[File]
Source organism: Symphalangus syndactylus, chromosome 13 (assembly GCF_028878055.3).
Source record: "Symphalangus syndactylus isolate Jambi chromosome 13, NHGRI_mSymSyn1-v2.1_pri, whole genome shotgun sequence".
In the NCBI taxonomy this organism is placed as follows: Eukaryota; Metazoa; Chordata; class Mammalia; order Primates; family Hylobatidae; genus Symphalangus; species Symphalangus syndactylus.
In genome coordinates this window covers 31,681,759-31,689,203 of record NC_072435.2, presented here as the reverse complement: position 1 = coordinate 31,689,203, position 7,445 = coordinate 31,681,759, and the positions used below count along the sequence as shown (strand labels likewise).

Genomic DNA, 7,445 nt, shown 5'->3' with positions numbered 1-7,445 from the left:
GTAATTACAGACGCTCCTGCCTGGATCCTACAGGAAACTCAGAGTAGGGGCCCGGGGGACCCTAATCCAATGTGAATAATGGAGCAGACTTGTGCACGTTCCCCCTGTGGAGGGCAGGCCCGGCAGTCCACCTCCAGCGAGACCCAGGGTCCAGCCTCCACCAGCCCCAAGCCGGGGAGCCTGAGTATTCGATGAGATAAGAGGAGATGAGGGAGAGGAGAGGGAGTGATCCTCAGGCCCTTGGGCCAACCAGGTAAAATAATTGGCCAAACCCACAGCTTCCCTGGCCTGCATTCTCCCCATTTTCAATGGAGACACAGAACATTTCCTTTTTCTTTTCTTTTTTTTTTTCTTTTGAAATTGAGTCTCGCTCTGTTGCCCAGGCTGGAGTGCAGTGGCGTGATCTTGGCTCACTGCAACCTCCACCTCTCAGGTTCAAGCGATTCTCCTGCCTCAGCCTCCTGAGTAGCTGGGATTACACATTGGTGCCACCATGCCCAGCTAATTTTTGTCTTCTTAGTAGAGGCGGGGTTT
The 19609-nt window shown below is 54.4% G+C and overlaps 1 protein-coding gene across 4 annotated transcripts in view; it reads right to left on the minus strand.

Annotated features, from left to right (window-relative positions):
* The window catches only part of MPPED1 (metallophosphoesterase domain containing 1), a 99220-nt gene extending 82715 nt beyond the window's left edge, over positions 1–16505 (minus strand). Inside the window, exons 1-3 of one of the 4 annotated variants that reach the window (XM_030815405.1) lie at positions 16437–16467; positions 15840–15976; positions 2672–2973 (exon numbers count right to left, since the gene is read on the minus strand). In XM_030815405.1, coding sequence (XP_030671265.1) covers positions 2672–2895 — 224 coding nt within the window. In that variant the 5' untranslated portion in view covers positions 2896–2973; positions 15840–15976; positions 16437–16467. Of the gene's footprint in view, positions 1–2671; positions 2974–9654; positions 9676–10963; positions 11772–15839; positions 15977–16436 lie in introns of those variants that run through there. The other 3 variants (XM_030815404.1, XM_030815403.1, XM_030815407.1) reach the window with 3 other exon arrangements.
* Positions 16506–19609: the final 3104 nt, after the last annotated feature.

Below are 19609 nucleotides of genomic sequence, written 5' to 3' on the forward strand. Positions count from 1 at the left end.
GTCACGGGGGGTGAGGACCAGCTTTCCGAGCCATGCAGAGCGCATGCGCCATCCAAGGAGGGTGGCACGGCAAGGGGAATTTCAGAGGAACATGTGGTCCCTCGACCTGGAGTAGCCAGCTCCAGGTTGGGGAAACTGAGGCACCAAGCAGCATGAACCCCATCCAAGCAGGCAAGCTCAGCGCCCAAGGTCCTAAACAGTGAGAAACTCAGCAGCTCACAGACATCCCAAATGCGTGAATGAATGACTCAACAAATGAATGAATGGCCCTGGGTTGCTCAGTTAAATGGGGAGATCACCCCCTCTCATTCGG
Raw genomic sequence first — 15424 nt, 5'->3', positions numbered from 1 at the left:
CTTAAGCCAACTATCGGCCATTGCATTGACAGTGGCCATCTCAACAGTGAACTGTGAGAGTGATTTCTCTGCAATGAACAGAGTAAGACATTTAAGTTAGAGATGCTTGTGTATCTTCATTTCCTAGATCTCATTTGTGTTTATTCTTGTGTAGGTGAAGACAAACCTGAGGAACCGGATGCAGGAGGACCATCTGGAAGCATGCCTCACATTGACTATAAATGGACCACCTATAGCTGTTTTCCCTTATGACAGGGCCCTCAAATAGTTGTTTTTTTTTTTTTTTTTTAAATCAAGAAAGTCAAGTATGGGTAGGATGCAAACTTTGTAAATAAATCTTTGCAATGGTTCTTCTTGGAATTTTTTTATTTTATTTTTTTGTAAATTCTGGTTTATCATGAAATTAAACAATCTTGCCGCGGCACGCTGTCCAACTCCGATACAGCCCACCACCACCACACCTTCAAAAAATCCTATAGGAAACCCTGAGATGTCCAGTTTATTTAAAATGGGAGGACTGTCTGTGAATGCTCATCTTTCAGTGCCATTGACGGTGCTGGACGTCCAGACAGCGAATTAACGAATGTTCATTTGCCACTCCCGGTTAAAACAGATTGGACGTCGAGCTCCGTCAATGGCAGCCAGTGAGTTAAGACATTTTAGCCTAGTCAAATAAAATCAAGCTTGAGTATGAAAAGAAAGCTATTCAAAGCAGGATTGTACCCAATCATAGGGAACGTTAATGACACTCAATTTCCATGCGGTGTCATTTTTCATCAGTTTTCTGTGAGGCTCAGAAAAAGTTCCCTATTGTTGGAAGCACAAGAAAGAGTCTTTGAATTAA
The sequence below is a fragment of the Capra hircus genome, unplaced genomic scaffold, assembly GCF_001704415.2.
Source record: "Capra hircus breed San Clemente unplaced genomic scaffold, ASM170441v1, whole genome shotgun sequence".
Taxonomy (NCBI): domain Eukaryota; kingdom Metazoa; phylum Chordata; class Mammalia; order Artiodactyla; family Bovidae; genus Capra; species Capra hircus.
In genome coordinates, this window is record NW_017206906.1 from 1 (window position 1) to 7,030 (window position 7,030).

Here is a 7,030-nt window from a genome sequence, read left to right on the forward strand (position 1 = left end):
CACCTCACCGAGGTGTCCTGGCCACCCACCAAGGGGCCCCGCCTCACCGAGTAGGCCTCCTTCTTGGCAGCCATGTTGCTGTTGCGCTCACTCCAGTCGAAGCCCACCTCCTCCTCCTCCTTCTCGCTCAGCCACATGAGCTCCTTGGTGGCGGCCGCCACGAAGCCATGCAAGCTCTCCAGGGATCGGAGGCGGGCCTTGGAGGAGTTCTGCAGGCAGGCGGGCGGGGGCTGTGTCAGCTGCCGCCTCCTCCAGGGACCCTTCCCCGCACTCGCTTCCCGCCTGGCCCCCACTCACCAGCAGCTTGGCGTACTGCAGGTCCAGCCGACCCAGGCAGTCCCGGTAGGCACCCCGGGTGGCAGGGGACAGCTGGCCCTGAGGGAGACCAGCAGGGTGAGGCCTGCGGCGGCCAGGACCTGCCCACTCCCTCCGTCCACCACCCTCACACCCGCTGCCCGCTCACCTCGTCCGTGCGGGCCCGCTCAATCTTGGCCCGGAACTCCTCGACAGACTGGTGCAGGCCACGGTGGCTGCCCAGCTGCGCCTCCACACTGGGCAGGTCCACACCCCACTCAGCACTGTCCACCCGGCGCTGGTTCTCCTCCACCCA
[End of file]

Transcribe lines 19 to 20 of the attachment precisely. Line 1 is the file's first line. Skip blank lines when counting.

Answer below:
Here is a 7,030-nt window from a genome sequence, read left to right on the forward strand (position 1 = left end):
CACCTCACCGAGGTGTCCTGGCCACCCACCAAGGGGCCCCGCCTCACCGAGTAGGCCTCCTTCTTGGCAGCCATGTTGCTGTTGCGCTCACTCCAGTCGAAGCCCACCTCCTCCTCCTCCTTCTCGCTCAGCCACATGAGCTCCTTGGTGGCGGCCGCCACGAAGCCATGCAAGCTCTCCAGGGATCGGAGGCGGGCCTTGGAGGAGTTCTGCAGGCAGGCGGGCGGGGGCTGTGTCAGCTGCCGCCTCCTCCAGGGACCCTTCCCCGCACTCGCTTCCCGCCTGGCCCCCACTCACCAGCAGCTTGGCGTACTGCAGGTCCAGCCGACCCAGGCAGTCCCGGTAGGCACCCCGGGTGGCAGGGGACAGCTGGCCCTGAGGGAGACCAGCAGGGTGAGGCCTGCGGCGGCCAGGACCTGCCCACTCCCTCCGTCCACCACCCTCACACCCGCTGCCCGCTCACCTCGTCCGTGCGGGCCCGCTCAATCTTGGCCCGGAACTCCTCGACAGACTGGTGCAGGCCACGGTGGCTGCCCAGCTGCGCCTCCACACTGGGCAGGTCCACACCCCACTCAGCACTGTCCACCCGGCGCTGGTTCTCCTCCACCCA